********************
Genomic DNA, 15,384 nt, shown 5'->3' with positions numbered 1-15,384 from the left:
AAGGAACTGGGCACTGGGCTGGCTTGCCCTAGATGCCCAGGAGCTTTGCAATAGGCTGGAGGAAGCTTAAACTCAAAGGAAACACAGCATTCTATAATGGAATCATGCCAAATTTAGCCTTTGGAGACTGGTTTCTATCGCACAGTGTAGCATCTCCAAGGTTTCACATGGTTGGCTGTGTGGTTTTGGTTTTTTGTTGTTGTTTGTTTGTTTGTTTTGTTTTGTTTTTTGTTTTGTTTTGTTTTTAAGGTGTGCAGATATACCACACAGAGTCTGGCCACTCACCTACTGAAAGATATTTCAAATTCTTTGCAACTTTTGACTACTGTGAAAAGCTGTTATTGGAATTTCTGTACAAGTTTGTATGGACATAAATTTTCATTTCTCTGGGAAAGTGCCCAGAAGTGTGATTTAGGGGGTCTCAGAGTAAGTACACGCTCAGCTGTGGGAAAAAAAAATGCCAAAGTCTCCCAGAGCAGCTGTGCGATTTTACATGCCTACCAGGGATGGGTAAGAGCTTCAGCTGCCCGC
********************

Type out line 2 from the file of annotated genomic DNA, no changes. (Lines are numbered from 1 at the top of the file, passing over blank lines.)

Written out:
AAGGAACTGGGCACTGGGCTGGCTTGCCCTAGATGCCCAGGAGCTTTGCAATAGGCTGGAGGAAGCTTAAACTCAAAGGAAACACAGCATTCTATAATGGAATCATGCCAAATTTAGCCTTTGGAGACTGGTTTCTATCGCACAGTGTAGCATCTCCAAGGTTTCACATGGTTGGCTGTGTGGTTTTGGTTTTTTGTTGTTGTTTGTTTGTTTGTTTTGTTTTGTTTTTTGTTTTGTTTTGTTTTTAAGGTGTGCAGATATACCACACAGAGTCTGGCCACTCACCTACTGAAAGATATTTCAAATTCTTTGCAACTTTTGACTACTGTGAAAAGCTGTTATTGGAATTTCTGTACAAGTTTGTATGGACATAAATTTTCATTTCTCTGGGAAAGTGCCCAGAAGTGTGATTTAGGGGGTCTCAGAGTAAGTACACGCTCAGCTGTGGGAAAAAAAAATGCCAAAGTCTCCCAGAGCAGCTGTGCGATTTTACATGCCTACCAGGGATGGGTAAGAGCTTCAGCTGCCCGC